One of the most common stumbling blocks for people coming into single speed cycling is the difference between 3/32″ and 1/8″sprockets and chains? A 1/8″ chain is the most common chain found on single speeds, and 3/32″ chain is the most common chain found on derailleur equipped bikes. A 1/8″ chain will fit on parts that are either width. 3/32″ chains will only fit on parts designed to work with 3/32″ chains.
Do you want to know more?
There are a million forum posts where people argue back and forth about 3/32″ and 1/8″ chains and which is stronger, and which will last longer. One of the things that I think confuses people is the use of fractions. A 1/8″ chain is 3.18 mm, and a 3/32″ chain is 2.30 mm. The argument usually ends in favour of the wider 1/8″ chain, but in the real world, you’ll not notice a vast difference provided all your parts are fitted and maintained correctly.
One of the reasons you might want to use a 3/32″ chain is to help with chainline issues. The 3/32″ chain will be slightly more flexible than a 1/8″ chain, which means it will be a bit happier if your chainline is not very straight. Using a track frame and track style crankset you should not have this problem. You will be more likely to have chainline issues with a geared frame conversion.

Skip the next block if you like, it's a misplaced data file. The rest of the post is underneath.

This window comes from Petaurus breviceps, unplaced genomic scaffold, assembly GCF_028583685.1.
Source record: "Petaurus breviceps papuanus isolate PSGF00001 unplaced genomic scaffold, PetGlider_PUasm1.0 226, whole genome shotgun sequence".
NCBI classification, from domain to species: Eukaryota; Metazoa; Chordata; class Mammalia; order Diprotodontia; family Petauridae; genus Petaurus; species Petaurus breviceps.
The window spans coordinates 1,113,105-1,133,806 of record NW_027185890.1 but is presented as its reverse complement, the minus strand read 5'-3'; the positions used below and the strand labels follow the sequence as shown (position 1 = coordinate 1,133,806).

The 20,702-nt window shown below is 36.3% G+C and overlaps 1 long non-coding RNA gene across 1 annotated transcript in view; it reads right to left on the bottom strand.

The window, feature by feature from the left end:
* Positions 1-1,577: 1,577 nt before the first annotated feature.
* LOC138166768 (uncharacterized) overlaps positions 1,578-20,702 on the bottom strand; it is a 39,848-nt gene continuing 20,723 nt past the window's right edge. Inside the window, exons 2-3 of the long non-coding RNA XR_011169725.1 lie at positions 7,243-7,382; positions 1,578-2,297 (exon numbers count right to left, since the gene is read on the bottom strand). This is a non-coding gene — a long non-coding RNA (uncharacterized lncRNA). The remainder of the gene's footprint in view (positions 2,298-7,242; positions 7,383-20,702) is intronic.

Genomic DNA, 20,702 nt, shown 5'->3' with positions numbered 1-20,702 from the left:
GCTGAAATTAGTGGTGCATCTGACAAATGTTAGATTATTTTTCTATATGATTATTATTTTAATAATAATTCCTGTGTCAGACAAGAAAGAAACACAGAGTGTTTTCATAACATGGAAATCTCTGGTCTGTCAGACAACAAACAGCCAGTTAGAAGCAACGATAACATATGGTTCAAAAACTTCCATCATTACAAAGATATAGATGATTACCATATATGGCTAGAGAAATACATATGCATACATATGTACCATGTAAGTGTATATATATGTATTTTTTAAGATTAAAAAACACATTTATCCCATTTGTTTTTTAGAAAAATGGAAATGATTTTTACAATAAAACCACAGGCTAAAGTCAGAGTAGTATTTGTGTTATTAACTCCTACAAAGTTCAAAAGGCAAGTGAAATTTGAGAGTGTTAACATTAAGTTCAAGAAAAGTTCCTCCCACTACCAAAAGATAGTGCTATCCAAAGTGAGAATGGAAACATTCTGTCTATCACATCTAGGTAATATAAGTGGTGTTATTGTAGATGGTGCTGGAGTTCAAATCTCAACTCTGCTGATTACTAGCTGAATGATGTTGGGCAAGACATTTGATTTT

If you think maintenance may be an issue, I mean who really wants to spend hours cleaning their bike, and you will be riding in pretty muddy conditions then a 1/8″ chain might just last a little longer. If conditions are terrible, then you can expect whatever chain you use to create a grinding paste that will wear down your drivetrain.
At the end of the day though, 3/32″ chains were designed for shifting gears. You won’t have gears on your tracklocross, so perhaps then that makes your mind up.
I’ve also not gone down the road of 3/32″ chains being lighter, as really, who cares?